Monday, April 25, 2016

Monday Poetry Stretch - Cento

Today's poetry stretch takes the form of thievery. Actually, imitation is the sincerest form of flattery, so let's think about this as an exercise in honoring our favorite lines of poetry. Today's exercise in mental gymnastics takes the form of the cento.
The cento is a poem made entirely of pieces from poems by other authors. Centos can be rhymed or unrhymed, short or long. 
(From The Teachers & Writers Handbook of Poetic Forms.)
You can read more about the cento at

Not one to stick with the rules, a few years ago I wrote a cento using titles from my bookshelf.
Nobody's Fool
He waits in the secret garden while his
love is lost to the housekeeping.
He knows the name of the rose,
and all creatures great and small.
He meditates on beauty,
and walks where angels fear to tread.
He is the constant gardener,
tending the family orchard while
the sun also rises.
He lives in a brave new world,
without pride and prejudice,
by a thread of grace.
He dreams of Gilead,
the wide Sargasso Sea and
going to the lighthouse,
but dreams blow away
on the shadow of the wind.
He views the world through
an imperfect lens, and knows it's all
one big damn puzzler, but
he believes that life is a miracle and
that the Lord God made them all.
Here are the books that make up this cento.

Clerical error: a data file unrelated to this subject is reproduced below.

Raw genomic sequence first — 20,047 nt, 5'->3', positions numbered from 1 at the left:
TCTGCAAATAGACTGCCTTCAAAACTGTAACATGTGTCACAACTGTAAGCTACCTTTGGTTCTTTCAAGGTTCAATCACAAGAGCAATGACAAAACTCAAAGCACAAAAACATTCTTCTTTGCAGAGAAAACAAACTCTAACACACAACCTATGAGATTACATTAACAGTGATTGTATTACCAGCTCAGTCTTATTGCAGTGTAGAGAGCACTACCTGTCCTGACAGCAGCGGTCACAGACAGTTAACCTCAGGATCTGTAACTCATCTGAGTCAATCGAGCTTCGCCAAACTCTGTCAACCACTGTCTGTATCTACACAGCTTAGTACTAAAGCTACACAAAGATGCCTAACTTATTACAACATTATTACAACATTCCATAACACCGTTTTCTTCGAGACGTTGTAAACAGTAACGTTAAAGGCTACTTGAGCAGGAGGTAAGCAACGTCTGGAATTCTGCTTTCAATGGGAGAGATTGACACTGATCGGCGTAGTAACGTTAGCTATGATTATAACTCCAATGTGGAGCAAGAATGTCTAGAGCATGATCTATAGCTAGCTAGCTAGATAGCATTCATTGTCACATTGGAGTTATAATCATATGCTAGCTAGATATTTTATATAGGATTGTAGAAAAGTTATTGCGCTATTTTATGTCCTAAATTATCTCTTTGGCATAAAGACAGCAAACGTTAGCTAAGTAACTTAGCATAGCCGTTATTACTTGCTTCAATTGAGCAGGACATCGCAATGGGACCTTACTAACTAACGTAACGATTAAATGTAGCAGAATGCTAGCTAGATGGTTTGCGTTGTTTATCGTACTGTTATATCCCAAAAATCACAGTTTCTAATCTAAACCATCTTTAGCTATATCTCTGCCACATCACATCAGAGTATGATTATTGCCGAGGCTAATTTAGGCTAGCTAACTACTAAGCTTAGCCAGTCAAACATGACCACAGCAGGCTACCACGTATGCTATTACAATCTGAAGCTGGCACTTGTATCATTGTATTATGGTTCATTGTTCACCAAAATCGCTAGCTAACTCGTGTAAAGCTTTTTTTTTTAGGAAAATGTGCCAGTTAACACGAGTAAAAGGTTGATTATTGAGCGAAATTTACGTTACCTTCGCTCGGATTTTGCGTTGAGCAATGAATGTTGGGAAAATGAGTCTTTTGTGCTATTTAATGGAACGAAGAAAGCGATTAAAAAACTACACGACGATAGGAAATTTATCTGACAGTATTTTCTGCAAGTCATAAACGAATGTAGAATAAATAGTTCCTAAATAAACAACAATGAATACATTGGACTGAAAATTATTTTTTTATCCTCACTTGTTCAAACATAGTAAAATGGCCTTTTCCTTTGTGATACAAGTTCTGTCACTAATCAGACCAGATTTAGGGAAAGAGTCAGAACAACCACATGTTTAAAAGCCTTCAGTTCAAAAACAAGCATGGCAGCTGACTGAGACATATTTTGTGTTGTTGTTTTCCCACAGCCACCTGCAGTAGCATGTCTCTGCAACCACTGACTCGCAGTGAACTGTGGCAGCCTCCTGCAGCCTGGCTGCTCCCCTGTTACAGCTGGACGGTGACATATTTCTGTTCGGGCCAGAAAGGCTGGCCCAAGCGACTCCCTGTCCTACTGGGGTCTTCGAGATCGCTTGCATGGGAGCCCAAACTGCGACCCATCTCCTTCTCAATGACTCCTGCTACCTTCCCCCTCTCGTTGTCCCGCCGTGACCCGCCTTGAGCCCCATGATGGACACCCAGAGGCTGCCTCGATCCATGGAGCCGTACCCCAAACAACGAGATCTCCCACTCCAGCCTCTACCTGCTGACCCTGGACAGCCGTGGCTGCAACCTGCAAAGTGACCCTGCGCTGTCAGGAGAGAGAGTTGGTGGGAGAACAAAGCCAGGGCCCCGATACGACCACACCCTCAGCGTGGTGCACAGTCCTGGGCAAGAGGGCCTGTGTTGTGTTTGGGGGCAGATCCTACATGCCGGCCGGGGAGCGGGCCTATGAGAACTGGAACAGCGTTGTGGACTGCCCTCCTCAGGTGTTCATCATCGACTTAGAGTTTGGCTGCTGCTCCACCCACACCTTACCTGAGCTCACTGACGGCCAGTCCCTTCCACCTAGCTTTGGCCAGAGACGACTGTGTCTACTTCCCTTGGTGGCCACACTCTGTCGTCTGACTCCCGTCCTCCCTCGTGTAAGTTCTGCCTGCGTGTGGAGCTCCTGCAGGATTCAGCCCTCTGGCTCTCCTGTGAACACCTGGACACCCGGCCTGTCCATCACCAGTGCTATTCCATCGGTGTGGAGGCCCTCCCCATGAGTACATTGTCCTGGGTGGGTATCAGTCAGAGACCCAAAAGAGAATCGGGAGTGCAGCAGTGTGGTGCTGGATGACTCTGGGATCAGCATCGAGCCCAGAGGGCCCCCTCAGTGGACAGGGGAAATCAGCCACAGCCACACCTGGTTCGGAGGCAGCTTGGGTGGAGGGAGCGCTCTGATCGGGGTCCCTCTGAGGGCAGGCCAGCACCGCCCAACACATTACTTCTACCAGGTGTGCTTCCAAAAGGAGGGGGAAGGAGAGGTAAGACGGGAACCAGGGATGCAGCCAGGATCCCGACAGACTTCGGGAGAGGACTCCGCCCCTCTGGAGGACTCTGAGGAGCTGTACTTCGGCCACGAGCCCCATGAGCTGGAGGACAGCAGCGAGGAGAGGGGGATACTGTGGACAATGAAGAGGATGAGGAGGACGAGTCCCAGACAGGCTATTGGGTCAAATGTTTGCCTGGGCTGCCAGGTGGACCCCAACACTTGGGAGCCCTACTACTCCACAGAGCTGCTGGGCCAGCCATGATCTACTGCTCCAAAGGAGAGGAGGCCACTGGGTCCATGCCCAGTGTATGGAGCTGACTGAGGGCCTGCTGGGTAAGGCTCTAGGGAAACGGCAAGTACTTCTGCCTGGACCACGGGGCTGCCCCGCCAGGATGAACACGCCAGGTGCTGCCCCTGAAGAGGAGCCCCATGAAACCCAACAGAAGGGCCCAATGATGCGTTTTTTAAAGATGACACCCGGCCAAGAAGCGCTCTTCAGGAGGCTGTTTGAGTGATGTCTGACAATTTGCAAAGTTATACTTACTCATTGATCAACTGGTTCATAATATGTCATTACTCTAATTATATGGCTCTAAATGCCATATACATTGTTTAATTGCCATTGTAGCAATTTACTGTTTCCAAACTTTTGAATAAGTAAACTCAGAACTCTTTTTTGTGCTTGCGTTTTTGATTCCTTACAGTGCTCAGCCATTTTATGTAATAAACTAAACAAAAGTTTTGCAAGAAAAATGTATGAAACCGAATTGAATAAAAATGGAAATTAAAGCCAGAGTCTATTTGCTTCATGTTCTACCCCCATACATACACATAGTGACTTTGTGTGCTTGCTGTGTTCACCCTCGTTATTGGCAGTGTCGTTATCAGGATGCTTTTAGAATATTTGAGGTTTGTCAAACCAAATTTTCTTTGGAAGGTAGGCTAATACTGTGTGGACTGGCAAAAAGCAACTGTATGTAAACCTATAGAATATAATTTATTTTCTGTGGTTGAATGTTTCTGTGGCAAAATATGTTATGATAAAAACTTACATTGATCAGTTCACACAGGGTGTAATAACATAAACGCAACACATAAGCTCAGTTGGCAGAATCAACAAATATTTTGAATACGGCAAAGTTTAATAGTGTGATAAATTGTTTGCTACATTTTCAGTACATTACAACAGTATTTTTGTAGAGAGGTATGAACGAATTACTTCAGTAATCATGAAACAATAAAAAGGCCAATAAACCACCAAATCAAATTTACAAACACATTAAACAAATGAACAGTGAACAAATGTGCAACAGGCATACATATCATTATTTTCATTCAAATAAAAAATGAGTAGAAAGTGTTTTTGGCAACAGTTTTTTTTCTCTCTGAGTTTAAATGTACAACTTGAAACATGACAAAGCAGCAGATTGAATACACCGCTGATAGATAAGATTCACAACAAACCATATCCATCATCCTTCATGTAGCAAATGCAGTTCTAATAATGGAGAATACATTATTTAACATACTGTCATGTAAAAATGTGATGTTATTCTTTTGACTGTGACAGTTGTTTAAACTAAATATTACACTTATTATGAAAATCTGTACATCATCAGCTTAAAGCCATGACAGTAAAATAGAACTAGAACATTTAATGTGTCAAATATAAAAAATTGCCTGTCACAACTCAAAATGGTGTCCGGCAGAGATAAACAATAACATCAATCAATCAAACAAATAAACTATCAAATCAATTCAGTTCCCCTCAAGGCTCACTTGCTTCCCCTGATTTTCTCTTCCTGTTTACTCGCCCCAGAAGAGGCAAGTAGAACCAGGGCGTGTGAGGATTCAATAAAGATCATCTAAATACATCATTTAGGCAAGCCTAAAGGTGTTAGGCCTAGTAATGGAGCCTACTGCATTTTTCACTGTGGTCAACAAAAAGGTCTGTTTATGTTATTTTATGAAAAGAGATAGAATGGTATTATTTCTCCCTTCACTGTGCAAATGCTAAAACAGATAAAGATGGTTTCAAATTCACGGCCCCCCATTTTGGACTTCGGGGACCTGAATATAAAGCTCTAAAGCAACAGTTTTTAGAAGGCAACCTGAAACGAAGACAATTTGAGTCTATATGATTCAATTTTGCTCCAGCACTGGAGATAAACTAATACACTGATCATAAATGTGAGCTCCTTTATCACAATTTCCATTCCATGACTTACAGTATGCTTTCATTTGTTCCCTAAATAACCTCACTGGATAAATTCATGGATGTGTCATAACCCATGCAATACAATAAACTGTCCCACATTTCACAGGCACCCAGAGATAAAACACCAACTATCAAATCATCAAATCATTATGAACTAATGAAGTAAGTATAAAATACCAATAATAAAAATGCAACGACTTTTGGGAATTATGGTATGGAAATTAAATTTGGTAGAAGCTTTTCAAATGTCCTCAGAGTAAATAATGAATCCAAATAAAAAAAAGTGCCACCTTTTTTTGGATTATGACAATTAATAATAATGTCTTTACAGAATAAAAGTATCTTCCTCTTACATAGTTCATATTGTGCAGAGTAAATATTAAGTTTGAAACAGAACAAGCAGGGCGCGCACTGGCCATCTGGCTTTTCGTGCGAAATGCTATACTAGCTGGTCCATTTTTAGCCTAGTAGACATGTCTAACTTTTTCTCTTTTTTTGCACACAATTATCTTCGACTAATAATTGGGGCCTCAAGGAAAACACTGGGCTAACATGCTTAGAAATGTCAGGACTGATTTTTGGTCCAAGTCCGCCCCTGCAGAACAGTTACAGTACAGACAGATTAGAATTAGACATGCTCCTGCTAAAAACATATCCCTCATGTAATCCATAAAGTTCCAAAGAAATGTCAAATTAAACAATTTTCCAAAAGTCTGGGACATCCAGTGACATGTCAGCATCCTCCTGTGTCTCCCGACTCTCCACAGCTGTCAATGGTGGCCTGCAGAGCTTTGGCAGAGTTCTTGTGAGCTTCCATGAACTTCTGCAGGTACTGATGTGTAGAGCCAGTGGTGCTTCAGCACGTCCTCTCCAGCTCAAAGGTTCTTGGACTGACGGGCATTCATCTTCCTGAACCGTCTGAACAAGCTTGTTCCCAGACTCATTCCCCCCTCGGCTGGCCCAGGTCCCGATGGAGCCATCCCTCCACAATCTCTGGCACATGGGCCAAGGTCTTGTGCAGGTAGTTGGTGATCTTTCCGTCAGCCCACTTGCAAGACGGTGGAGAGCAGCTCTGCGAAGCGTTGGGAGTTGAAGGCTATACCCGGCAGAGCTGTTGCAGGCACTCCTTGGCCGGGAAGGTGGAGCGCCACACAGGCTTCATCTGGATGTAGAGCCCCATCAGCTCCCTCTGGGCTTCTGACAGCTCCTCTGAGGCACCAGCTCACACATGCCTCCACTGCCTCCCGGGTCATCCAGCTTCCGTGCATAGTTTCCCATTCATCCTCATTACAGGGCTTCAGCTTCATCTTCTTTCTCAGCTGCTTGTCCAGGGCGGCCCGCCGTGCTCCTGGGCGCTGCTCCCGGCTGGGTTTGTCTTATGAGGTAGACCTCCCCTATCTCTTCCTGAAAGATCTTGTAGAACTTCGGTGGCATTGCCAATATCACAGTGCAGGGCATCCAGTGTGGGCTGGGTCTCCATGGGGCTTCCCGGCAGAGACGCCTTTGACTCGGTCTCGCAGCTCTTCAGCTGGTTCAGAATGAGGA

1. Nobody's Fool by Richard Russo
  2. The Secret Garden by Frances Hodgson Burnett
  3. Housekeeping by Marilynne Robinson
  4. The Name of the Rose by Umberto Eco
  5. All Creatures Great and Small by James Herriot
  6. On Beauty by Zadie Smith
  7. Where Angels Fear to Tread by E.M. Forster
  8. The Constant Gardener by John le Carre
  9. The Family Orchard by Nomi Eve
  10. The Sun Also Rises by Ernest Hemingway
  11. Brave New World by Aldous Huxley
  12. Pride and Prejudice by Jane Austen
  13. A Thread of Grace by Maria Doria Russell
  14. Gilead by Marilynne Robinson
  15. Wide Sargasso Sea by Jean Rhys
  16. To the Lighthouse by Virginia Woolf
  17. Shadow of the Wind by Carlos Ruiz Zafon
  18. An Imperfect Lens by Anne Roiphe
  19. One Damn Big Puzzler by John Harding
  20. Life is a Miracle by Wendell Berry
  21. The Lord God Made Them All by James Herriot
You can also read the cento I wrote this month for Draw a Bird Day. It's called Thirteen Ways of Looking at Birds.

So, do you want to play? What kind of poem will you assemble? Please share a link to your poem or the poem itself in the comments.


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  2. This Cento is drawn from hymns we sang in church when I was a child.

    When the darkness deepens and
    shadows of the evening
    steal across the sky, consider
    all the things that bind our hearts.

    I'll be there early in the morning,
    when the roll is called.
    With my face to the rising sun, we will meet
    on that beautiful shore and
    study war no more.

    © 2016, Judith Robinson all right's reserved.

    Names of the hymns are in order:

    Abide with Me by Henry Francis Lyte 1847
    Now the Day is Over lyric by Sabine Baring-Gould 1868
    How Great Thou Art Carl Gustav Boberg 1859
    Blest Be the Tie That Binds by John Fawcett circa 1800
    When the Roll is Called Up Yonder by James M. Black 1893
    Holy, Holy, Holy by Reginald Heber circa 1800
    Let Us Break Bread Together Traditional African American Spiritual
    In the Sweet Bye and Bye lyrics by S. Fillmore Bennett 1868
    Down By the Riverside African American spiritual first published 1918